"There is already a lack of Muslims in government positions,” a Muslim woman, who works for the US government, told on Wednesday, August 8, on condition of anonymity.
"But now this debate just shows no matter how loyal you are, some people will always attack you because you are Muslim.”
As the United States is preparing for the November election to elect a new president, US Muslims have faced a new level of campaigns questioning their loyalty.
Last month, Republican Representative Michele Bachmann said the appointment of Huma Abedin, a Muslim, as a close aide to Secretary of State Hillary Clinton was a sign on the Islamist infiltration of the Obama administration.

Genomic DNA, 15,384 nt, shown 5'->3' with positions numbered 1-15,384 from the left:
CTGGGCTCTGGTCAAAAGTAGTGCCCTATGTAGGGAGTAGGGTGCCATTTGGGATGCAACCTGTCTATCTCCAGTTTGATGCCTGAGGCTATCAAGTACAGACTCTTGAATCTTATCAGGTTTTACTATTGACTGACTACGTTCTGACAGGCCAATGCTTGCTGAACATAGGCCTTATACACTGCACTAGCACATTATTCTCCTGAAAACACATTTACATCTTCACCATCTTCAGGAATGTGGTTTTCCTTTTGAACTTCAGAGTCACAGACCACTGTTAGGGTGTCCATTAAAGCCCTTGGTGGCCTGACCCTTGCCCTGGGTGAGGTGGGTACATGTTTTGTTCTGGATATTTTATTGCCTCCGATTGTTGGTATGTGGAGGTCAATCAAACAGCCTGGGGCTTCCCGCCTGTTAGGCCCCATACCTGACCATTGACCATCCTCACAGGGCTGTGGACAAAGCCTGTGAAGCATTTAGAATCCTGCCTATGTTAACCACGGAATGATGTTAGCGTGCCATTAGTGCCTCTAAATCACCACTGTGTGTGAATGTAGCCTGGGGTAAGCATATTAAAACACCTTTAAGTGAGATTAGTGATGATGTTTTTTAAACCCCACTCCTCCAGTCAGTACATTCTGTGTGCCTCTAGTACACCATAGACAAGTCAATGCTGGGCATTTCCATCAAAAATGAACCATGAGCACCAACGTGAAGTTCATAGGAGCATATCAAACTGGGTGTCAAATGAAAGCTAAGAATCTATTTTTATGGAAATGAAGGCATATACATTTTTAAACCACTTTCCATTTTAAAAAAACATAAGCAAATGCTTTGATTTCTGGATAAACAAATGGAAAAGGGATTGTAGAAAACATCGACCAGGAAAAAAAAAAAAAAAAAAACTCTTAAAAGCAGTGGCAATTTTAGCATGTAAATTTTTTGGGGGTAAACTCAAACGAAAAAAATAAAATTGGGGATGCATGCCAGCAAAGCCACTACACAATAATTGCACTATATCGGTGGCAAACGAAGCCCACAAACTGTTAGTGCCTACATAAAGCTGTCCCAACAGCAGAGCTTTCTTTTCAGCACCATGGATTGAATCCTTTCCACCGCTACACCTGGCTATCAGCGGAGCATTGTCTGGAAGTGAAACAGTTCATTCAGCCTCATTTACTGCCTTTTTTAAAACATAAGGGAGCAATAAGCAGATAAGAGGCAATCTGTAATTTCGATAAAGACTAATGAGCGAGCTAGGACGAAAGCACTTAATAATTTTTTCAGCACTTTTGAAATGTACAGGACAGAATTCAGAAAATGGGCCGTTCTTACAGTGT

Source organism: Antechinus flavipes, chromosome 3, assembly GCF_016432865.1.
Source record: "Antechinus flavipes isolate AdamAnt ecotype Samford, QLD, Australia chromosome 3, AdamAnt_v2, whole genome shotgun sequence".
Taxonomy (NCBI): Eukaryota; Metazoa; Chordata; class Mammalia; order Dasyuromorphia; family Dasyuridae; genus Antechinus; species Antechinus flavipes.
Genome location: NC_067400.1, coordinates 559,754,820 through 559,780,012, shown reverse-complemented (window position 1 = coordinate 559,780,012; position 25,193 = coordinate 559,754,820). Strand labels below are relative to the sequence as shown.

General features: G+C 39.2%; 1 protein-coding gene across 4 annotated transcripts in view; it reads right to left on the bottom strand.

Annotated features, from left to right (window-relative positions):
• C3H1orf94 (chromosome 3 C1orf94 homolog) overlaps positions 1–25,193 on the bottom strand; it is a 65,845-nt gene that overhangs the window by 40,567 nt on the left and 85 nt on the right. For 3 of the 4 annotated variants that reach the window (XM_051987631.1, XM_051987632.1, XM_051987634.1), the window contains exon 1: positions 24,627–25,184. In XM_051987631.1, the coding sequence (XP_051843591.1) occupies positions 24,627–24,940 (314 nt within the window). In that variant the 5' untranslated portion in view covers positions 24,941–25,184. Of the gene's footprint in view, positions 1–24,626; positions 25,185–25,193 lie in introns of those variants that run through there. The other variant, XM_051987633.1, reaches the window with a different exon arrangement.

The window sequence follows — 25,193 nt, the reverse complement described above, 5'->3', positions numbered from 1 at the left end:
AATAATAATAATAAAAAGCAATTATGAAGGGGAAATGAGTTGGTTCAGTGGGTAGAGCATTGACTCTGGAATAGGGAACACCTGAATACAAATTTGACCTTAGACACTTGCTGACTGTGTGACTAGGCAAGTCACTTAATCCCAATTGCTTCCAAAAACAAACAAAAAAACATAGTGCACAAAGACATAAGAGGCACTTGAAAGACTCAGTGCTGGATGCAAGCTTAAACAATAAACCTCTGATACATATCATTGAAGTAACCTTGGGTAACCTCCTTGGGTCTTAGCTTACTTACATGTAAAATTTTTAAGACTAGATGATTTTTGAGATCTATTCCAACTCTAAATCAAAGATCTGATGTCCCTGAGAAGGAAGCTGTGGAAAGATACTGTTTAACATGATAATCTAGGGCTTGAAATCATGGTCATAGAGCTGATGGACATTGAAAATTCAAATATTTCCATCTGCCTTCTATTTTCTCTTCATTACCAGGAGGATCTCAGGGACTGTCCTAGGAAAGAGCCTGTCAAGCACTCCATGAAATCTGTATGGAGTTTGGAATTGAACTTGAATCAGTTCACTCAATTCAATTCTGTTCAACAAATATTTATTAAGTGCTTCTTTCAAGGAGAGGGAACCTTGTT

Abedin is not the first American Muslim to face accusations questioning their loyalty.
Samar Ali, a White House fellow, was accused by the right-wing Tea Party of financing terrorism.
The Tea Party cited Ali’s in-depth knowledge of Islamic banking practices as a basis for claim that the Muslim woman was disloyal to her country.
Ali, who was born in the United States to a Palestinian father and a Syrian mother, was one of the first in her area in Tennessee to speak out against the 9/11 attacks.
Linda Sarsour, a community worker from Brooklyn in New York City, was also the focus of allegations questioning her loyalty after her appointment at a neighborhood advisory panel.
Right-wingers claim that Sarsour, 32, who has received a "Champion of Change” award from Obama, had links with Hamas in Gaza and that members of her family had been arrested for aiding the Islamist movement.
For "Michele Bachmann and some people of the Tea Party movement — the fact that we are Muslim means we are disloyal to our country and have hidden agendas,” Sarsour said.